Spotted Lanternfly – Spotted Lanternfly (SLF) is now a part of our “pandemic culture”. This insect, native to Asia, emigrated to the US about 10 years ago and has made its way to our area.
SLF’s most favorite tree is the Tree of Heaven (Ailanthus altissima), but it does not stop there. It will feed on Apple, Beech, Birch, Cherry, most Maples, Willows and even Goldenrod!
SLF is a sucking insect. It pierces the bark of the host tree and sucks the sap. The residue, called “honeydew” attracts Yellowjacket wasps and ants. The honeydew makes sooty mold that can interfere with the plant’s photosynthesis. (picture of a tree in Flemington NJ, Sept. 2020) SLF will not kill the tree. It will stress it, since the tree is not getting the nutrients it produces.
T&T recommends a systemic material sprayed on the trunk of the tree. The material is absorbed through the bark. As the SLFs feed, they ingest the material and die. The material lasts approximately three months.
Emerald Ash Borer – The non-native beetle, originating from northeastern Asia, was first detected in 2002 in the US in southeastern Michigan and has made its way to the NJ and PA area.
Emerald Ash Borer has become one of the most destructive pests in North America, destroying tens of millions of Ash trees. The female lays her eggs on the bark. The hatching larvae bores through the bark and feeds on the inside of the tree for 1 to 2 years, before emerging as an adult beetle.
T&T utilizes a state-of-the-art material that is injected into the tree, just under the bark. This pesticide is transported upward by the tree and kills the larvae. The material lasts for approximately two (2) years, working to reduce the infestation.
Through these efforts, T&T has preserved thousands of Ash trees for our customers, ranging in size from 8” to over 72” in diameter!
Boxwood Leafminer – The adult fly lays its eggs and the larvae hatch INSIDE the leaf of the plant. Left unchecked, the larvae eat away at the leaves from the inside, which causes discoloration and eventual defoliation.
T&T recommends a twice-per-season application to the Boxwood root zone with a systemic material. The Boxwood absorbs the material and it kills most of the larvae.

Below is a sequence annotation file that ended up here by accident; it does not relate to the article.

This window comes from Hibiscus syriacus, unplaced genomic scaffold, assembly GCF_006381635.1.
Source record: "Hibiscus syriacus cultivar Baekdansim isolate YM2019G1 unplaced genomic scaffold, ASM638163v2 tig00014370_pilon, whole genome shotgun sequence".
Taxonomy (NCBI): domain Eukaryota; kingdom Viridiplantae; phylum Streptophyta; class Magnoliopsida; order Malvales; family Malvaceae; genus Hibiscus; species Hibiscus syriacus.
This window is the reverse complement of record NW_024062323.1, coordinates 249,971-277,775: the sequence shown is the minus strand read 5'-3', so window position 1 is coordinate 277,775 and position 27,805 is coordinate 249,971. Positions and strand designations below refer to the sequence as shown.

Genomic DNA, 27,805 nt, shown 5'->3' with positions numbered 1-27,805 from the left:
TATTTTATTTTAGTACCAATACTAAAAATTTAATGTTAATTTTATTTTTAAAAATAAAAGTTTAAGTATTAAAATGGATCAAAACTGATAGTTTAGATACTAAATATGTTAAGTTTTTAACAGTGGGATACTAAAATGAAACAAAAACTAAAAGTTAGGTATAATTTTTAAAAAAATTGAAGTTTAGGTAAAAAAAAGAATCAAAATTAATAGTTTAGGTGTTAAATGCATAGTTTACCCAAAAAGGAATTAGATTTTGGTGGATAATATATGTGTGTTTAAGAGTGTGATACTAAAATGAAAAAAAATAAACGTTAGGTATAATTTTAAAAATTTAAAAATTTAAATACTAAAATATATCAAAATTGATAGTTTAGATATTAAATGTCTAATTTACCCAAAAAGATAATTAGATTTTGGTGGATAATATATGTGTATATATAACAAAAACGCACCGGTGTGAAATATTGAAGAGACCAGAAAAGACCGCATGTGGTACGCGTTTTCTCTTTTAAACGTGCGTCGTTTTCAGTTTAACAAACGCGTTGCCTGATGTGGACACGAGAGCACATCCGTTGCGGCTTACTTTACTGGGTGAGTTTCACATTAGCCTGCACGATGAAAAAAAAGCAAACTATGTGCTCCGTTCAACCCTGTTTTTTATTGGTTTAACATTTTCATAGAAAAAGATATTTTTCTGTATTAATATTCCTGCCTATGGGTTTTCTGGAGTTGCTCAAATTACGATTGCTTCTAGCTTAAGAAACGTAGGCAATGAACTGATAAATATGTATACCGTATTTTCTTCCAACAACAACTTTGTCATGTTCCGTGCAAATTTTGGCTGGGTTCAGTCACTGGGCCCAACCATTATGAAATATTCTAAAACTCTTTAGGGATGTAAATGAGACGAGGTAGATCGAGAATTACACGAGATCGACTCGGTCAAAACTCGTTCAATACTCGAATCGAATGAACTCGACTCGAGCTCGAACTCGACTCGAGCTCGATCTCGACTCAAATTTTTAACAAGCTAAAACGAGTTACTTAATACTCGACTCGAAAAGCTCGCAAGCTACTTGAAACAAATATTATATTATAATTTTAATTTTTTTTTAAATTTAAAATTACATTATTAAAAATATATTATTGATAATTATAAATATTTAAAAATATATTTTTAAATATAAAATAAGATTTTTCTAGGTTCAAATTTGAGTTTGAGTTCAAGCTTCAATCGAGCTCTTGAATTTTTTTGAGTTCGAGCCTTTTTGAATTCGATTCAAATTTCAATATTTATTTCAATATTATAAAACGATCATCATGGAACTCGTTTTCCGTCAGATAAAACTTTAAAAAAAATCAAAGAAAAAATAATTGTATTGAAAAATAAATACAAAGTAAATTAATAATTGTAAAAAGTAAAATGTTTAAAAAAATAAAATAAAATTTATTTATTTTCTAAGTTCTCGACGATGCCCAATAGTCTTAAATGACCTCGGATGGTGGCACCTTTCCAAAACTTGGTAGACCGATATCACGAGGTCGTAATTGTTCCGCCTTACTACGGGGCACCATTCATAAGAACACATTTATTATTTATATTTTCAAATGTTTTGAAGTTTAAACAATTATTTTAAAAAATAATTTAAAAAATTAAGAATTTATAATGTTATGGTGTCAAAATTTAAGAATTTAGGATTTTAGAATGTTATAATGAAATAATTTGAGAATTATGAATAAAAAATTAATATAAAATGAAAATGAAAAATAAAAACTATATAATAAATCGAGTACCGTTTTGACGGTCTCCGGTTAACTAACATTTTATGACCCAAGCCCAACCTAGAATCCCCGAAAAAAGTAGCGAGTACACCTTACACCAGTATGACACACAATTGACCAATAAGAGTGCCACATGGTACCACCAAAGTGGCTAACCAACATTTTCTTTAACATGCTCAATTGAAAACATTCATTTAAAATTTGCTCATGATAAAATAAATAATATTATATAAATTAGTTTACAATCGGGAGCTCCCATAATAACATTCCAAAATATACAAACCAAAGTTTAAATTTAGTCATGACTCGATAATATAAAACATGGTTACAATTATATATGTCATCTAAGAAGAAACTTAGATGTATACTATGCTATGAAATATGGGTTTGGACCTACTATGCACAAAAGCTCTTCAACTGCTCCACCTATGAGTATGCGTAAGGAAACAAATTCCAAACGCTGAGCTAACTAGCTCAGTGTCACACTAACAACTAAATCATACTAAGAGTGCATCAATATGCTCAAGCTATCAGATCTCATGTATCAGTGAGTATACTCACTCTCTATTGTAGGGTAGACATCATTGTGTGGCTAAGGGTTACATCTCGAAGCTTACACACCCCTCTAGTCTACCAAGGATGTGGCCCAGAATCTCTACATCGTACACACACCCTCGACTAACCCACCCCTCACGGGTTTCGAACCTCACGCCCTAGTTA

Bagworm (it’s really a MOTH)
Once your plants have Bagworms, it can take a couple of years to get them under control. Left unchecked, the caterpillars will completely defoliate and kill your trees, bushes and hedges. A topical spray application will kill many of the insects, but some cocoons will survive.
In mid to late June, when the caterpillars emerge from their cocoons, they “carry them on their backs” (hence the name ‘bagworm’) and begin eating the foliage.
The male moths emerge in the fall and fly off to find a mate, while the females are wingless. Females remain behind, waiting for a male to arrive, mate and lay more eggs, between 1,000 to 1,500!
T&T uses a chemical insecticide to manage the Bagworm population. We schedule applications to affected bushes and trees when the worms are still young larvae, generally sprayed between late-June and mid-July but may stretch into mid-August.
Eastern Tent Caterpillar, Malacosoma americanum, is a pest native to North America. Populations fluctuate from year to year, with outbreaks occurring every several years.
Tent caterpillars prefer wild cherry trees, ornamental cherry, crabapple, apple and other ornamental fruit trees. Large colonies can significantly defoliate trees, as they feed on the leaves. This usually does not kill trees, which generally develop new leaves, but may make the tree more susceptible to disease and other problems. However, left unchecked, they will completly difoliate the tree, which will eventually die, as it can no longer produce nutrients.
The caterpillars hatch from their egg masses in early May and are most visible late June to early July when their tents have reached a size that can easily be seen while driving 30 mph down roadways.
If you can get to the tent, cut the limb from the tree in the late evening when the caterpillars are inside. Destroy the nest by spraying it with a solution of 2 tablespoons of vinegar to 1 gallon of water or any general pesticide (ant spray). If the nests are too high, call T&T and we can schedule a service.
Ticks – the areas under shrubs and across wooded lawns are a prime location for ticks. Treatments in Spring will reduce the hatching “nymphal” population. Later summer applications will reduce adults.
Other common insects
Dormant Oil is a non-toxic horticultural oil applied in both Spring and Fall to Evergreens and deciduous trees to suffocate insects and reduce hatching eggs. Common for controlling Scale, Wooly Adelgid, Aphids, Mites and Whiteflies.